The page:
Is Tinder just technology's way of embracing "love at first sight"? Eric Stonestreet Thinks So, Kind Of
Twenty years ago, when the Internet was spry, a website called "Hot or Not" thrust photo after photo in front of mesmerized adjudicators, who ranked each picture as fast as the eye could see--beauty or canine, 10 or 3. It became an addiction--hours were lost judging strangers' attributes. The site influenced everyone from Mark Zuckerberg to the founders of YouTube, who used the core concept to begin both Facebook and the video behemoth. Hot or Not still exists but it's the legacy of Hot or Not that crowds our world. The most advanced version at work today is called Tinder--and it's as addictive as you get. Like a Candy Crush for people, people who need people, as the old song goes.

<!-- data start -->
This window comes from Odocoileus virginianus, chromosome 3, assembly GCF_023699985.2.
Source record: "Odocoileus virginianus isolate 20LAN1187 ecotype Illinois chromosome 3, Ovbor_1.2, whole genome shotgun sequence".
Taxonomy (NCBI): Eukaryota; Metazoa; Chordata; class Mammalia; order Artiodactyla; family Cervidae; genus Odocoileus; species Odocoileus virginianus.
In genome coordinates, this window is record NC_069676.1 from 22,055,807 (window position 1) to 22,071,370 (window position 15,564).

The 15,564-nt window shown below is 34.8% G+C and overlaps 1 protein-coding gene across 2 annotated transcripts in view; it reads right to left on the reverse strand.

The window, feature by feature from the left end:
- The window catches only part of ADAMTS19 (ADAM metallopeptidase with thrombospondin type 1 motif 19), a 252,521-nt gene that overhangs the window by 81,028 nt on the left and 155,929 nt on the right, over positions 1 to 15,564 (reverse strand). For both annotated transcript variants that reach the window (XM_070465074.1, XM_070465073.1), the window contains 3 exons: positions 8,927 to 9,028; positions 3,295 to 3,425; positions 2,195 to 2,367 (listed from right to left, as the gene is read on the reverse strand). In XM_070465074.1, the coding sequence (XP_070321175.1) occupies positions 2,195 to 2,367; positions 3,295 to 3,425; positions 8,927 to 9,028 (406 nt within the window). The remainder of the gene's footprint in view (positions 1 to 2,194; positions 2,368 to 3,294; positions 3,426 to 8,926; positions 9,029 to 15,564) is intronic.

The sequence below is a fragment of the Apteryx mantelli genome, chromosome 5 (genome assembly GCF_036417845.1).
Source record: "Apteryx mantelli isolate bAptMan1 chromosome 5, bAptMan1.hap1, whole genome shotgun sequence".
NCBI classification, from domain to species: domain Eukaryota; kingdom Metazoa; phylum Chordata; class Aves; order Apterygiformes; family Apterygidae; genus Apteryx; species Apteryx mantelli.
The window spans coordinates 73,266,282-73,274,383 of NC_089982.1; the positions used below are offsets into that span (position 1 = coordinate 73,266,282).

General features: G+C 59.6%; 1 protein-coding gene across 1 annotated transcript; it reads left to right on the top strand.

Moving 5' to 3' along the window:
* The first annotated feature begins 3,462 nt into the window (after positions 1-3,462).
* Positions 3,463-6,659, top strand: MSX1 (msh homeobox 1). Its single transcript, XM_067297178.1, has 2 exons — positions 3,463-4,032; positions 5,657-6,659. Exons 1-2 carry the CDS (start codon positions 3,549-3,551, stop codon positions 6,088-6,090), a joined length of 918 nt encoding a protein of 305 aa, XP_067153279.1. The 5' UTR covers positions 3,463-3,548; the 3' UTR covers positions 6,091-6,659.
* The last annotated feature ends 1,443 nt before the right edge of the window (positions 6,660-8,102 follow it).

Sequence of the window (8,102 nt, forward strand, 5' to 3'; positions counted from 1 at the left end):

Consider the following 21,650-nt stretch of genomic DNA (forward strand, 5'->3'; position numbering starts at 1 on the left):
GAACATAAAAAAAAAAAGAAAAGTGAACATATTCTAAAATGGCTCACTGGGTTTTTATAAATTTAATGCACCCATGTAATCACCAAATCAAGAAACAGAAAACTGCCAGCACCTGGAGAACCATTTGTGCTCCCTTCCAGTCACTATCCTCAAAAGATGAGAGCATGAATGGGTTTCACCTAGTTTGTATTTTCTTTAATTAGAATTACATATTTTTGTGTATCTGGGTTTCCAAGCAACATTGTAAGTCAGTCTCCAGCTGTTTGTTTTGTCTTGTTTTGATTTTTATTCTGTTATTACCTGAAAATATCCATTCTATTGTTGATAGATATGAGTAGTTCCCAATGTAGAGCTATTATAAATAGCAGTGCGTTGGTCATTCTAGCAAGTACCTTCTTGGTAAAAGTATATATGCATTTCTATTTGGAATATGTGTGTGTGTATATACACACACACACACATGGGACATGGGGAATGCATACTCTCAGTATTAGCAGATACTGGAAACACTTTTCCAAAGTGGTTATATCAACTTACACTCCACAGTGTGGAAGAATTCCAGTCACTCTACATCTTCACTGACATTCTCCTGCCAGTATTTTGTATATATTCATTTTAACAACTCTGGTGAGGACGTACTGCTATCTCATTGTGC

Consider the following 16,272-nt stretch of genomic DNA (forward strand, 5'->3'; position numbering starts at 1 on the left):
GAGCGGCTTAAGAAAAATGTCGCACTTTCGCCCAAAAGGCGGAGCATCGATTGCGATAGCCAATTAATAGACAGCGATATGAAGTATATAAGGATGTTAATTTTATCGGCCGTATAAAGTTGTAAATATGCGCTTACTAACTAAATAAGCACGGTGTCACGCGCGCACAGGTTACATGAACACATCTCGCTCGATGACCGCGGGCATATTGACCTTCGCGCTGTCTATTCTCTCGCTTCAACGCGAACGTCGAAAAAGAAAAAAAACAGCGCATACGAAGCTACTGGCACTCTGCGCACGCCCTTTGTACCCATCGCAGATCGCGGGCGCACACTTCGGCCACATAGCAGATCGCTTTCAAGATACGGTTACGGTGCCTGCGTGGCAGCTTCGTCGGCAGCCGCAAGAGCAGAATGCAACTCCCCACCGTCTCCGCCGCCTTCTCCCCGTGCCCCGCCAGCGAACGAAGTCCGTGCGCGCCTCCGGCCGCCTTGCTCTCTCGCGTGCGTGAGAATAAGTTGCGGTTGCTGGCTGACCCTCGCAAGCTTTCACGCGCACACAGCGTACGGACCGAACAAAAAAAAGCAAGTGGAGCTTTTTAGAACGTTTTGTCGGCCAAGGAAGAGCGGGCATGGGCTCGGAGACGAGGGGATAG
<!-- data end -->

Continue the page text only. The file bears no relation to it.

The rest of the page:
Recently Eric Stonestreet, the Modern Family star, regaled Howard Stern with his stories of Tinder-ing, changing his profile for each city, a modern Don Juan of the digital. Stonestreet does what the other millions of Tinder app users do: judge, swipe, dismiss or connect. Hundreds of thousands of people download Tinder every day. And, back to the addiction thing, they check it constantly. Tinder claims 500 million profile ratings--not surprising because you can rate people awfully fast. Hey, look at you--swipe. Next. Or swipe the other way: let's meet, talk, maybe do that other thing, whaddya say? Apps are enablers--and this is the ultimate. Where else could you meet 400 people a day? eHarmony likes a crescendo, you build toward something, it's serious. Tinder cares as much for harmony as the Sex Pistols, speaking of which--oh, nevermind.
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